But the Eurasian continent is dominated by the Eurasian steppe, which borders the empires which tend to form in the east (China) and the west (Europe, once dominated by the republican empire of Rome). Each time when a European would-be hegemon sought to conquer Eurasia, they found the Russian winter inhospitable for fighting by troops trained in the west. Geography still rules much of power politics, and the advent of man-made climate change is unlikely to turn this hard rule of our Earth-bound condition around.

Charles Tilly once argued that ‘war makes states and states make war’. By way of the institution of bureaucracy, states leverage taxes on their citizenry to finance the war effort, requiring a complex and streamlined administrative apparatus. Max Weber and, more recently, Francis Fukuyama identify the state with the bureaucracy, just as the state of Prussia was once elided with its army. Napoleon Bonaparte’s civil code, imposed on the countries he conquered, expanded the reach of bureaucracy by way of warfare. The aim? To create such civil order that the internal peace of states was guaranteed, following the pacifying maxims of Thomas Hobbes. Alas, the same pacifying dreams of Immanuel Kant for the international sphere could not be satisfied, as governmental efficiency facilitates international military conquest just as much as it lubricates the wheels of domestic economic commerce. As student of eighteenth-century commercial society Istvan Hont maintains, the ‘logic of trade and war’ is much more integrated than recent liberal arguments for the peaceful effects of trade maintain.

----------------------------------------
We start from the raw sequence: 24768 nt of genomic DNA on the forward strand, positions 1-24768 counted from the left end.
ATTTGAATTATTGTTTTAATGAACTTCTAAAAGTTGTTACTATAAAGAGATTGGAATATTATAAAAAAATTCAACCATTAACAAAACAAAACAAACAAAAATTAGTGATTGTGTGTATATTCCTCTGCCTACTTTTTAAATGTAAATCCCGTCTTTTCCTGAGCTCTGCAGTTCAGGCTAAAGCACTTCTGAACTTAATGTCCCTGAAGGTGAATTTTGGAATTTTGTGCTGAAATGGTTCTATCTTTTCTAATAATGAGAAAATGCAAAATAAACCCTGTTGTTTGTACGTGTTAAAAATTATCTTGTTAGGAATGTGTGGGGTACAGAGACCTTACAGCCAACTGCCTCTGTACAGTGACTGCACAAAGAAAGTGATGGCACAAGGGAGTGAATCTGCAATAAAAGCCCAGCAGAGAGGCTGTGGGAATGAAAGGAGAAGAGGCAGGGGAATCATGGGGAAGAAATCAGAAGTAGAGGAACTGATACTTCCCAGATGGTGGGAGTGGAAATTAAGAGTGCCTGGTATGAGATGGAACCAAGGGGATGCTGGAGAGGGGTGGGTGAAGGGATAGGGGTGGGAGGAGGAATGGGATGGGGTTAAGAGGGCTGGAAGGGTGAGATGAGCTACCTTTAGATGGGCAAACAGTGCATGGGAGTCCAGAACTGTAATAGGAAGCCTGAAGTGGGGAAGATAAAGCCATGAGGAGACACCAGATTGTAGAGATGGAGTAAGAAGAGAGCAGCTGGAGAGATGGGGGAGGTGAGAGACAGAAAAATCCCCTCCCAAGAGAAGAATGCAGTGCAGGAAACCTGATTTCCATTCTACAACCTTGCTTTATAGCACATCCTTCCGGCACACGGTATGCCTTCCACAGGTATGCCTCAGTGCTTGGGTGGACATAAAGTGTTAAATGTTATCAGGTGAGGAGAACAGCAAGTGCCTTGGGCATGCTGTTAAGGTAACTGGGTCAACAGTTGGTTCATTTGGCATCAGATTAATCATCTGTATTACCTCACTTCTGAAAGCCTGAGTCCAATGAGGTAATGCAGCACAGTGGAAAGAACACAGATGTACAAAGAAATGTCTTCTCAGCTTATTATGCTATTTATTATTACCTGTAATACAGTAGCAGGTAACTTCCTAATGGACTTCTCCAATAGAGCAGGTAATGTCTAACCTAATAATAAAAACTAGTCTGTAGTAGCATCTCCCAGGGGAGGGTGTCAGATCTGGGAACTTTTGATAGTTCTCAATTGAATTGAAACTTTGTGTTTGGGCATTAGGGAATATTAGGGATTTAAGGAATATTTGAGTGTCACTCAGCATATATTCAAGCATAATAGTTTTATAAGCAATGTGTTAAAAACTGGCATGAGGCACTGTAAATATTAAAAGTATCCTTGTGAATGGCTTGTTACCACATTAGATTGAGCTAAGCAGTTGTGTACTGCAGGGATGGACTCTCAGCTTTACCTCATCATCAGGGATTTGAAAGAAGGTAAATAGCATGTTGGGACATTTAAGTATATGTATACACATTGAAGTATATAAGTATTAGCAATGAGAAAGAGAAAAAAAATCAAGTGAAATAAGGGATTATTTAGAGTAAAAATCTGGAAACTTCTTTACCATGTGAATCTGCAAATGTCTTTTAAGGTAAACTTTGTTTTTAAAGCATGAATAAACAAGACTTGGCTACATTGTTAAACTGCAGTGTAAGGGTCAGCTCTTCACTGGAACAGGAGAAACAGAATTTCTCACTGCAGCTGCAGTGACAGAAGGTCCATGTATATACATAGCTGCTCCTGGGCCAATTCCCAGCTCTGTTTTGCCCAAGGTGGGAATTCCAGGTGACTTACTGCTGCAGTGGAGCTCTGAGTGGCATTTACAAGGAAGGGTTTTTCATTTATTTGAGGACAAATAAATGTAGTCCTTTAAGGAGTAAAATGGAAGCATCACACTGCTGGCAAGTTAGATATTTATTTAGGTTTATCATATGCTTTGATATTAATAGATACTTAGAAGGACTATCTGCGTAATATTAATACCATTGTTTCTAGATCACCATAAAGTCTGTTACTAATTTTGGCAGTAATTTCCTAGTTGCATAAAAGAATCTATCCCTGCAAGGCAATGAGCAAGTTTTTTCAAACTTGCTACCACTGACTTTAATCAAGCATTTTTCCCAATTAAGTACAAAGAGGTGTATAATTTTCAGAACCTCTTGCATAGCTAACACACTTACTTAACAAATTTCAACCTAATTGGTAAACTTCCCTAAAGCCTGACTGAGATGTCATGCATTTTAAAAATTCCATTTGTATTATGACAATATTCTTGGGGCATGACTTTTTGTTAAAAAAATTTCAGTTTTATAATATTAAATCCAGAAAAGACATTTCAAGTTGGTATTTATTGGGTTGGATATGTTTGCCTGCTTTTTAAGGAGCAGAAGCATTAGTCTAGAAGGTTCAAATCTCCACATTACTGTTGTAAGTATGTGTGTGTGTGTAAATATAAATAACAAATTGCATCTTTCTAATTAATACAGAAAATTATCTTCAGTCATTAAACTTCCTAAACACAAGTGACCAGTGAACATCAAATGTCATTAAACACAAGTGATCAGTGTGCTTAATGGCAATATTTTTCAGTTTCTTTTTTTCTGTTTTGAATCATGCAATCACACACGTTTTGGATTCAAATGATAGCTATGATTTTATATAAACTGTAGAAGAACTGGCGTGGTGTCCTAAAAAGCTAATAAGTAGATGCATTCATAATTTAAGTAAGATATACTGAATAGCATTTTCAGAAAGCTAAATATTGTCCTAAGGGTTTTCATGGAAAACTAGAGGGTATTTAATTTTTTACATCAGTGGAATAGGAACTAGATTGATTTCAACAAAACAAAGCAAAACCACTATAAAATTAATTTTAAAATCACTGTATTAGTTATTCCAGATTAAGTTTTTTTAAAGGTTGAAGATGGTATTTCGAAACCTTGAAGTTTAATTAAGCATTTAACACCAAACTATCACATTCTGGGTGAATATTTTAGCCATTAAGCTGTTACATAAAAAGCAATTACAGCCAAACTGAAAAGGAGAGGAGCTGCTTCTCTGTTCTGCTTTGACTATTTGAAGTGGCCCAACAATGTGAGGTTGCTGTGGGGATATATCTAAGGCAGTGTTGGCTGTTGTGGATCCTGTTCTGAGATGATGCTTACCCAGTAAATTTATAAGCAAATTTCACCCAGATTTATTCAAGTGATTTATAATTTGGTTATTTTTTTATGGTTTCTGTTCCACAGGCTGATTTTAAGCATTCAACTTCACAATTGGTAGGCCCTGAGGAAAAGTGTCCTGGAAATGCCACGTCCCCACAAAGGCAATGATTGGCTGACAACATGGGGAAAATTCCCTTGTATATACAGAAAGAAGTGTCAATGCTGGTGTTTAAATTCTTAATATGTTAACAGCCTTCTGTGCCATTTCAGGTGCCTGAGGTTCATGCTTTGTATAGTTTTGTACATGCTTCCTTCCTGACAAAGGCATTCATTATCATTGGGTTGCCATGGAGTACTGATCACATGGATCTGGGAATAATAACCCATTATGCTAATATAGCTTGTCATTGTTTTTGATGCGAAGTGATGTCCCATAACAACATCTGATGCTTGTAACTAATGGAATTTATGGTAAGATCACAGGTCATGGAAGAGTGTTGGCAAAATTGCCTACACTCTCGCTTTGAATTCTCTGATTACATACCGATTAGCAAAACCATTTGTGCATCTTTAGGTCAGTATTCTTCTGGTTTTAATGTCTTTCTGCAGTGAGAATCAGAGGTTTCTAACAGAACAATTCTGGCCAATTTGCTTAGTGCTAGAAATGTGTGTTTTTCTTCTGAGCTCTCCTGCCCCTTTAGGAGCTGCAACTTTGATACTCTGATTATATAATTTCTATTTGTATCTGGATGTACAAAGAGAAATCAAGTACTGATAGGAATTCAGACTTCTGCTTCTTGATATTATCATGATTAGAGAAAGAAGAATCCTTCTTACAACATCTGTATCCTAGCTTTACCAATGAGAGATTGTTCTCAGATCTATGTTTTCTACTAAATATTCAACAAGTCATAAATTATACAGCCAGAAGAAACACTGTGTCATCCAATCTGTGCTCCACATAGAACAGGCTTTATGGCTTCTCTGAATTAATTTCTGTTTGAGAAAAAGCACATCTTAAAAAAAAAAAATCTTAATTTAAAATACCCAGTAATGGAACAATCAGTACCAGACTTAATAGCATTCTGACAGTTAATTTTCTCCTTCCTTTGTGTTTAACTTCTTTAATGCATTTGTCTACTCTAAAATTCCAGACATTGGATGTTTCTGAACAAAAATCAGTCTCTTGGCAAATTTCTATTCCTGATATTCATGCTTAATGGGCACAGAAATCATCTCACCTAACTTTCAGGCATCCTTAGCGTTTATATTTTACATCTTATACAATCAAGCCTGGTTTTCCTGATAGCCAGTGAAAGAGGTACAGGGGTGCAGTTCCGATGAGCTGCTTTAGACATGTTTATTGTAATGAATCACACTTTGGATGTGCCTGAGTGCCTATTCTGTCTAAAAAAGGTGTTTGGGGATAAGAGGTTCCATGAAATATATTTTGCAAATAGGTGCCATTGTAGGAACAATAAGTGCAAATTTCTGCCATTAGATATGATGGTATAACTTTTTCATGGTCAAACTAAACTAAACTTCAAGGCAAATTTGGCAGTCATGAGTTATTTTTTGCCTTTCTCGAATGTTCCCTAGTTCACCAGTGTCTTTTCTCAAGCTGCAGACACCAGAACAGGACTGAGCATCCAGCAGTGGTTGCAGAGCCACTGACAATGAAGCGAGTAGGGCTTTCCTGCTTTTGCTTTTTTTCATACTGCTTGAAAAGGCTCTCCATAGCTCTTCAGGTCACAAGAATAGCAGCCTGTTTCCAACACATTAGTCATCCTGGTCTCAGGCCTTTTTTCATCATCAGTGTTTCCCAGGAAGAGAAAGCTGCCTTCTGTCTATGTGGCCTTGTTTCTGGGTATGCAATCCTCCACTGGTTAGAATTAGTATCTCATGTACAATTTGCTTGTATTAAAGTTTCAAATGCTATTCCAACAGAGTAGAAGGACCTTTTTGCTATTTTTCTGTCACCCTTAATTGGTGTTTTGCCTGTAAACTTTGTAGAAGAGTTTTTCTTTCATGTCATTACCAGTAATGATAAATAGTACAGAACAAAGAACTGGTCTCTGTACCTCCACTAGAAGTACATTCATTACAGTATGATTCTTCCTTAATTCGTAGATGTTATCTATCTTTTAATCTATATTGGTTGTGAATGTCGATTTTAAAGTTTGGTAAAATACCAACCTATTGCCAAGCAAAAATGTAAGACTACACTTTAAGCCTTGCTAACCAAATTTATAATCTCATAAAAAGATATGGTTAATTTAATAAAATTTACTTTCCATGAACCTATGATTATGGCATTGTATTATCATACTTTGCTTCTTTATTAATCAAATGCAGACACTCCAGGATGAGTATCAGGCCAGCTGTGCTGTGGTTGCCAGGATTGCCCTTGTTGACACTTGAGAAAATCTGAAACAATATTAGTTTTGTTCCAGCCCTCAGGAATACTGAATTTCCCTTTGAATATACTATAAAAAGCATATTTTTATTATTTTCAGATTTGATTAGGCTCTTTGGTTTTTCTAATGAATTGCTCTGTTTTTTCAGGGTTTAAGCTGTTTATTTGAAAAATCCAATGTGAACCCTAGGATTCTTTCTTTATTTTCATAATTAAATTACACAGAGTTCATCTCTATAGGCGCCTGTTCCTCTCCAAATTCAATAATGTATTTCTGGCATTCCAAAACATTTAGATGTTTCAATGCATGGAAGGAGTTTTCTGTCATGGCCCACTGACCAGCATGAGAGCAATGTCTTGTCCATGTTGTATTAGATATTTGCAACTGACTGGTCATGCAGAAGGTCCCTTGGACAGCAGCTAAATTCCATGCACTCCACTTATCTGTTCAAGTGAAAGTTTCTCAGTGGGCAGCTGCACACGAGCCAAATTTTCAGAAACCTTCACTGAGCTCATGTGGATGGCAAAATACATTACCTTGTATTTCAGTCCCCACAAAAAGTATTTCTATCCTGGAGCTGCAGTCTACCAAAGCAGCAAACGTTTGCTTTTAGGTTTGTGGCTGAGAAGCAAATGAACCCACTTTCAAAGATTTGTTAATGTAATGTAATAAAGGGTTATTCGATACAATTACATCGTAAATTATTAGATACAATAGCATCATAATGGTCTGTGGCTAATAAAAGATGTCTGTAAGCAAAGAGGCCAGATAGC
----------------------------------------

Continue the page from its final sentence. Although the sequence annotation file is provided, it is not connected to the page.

It is sometimes even said that trade makes peace, by way of the mutual interests it secures. A somewhat recent article in The Review of Economic Studies by Philippe Martin and colleagues, entitled ‘Make Trade Not War?’, employs calculus and statistical analysis of conflict date in the twentieth century to evaluate the relationship between trade and war. Their conclusions? That bilateral trade between particular countries decreases the risk of conflict, while countries’ openness to multilateral trade multiplies the risk of conflict among several states. They thus ‘find robust evidence for the contrasting effect of bilateral and multilateral trade openness’.

What might explain this asymmetry? And does it make sense? America and China have a bilateral trade dependency that was once referred to as ‘Chimerica’, and apt name for a chimerical unity of geopolitically opposing countries. The fall of this chimera and the rise of U.S.-China trade war suggests that trade and war are not so alienated even at the bilateral level. What Martin and colleagues show is perhaps that, while bilateral trade lasts, conflict is low in probability. What happens after trade ends, as with the Great Depression and the return of interstate violence in the 1930s? Equally, in the First World War, trade continued despite interstate violence, and the rise of the dollar to its current hegemonic position was facilitated largely by borrowing on the back of American loans in that conflict and its aftermath. This system of trade, however, collapsed in the years following the 1927 crash, and the unwillingness of America to fulfil its hegemonic obligations, not just exercise hegemonic liberties, accompanied the world’s slide from the dreams of peace to the devastation of war.

Since then, America has learned the lessons of the dangerous complacency of ‘glorious isolation’ as practised by Britain in the nineteenth century. But America after the Cold War entertained an equal and opposite form of complacency, in the form of sporadic military interventions in the Middle East which have caused chaos in the region and fear and dread worldwide. China is now adopting some of the lessons of the ‘War on Terror’ to discipline its own terrified population, instilling an internment camp (a polite term to use) in which one million people are forcibly contained.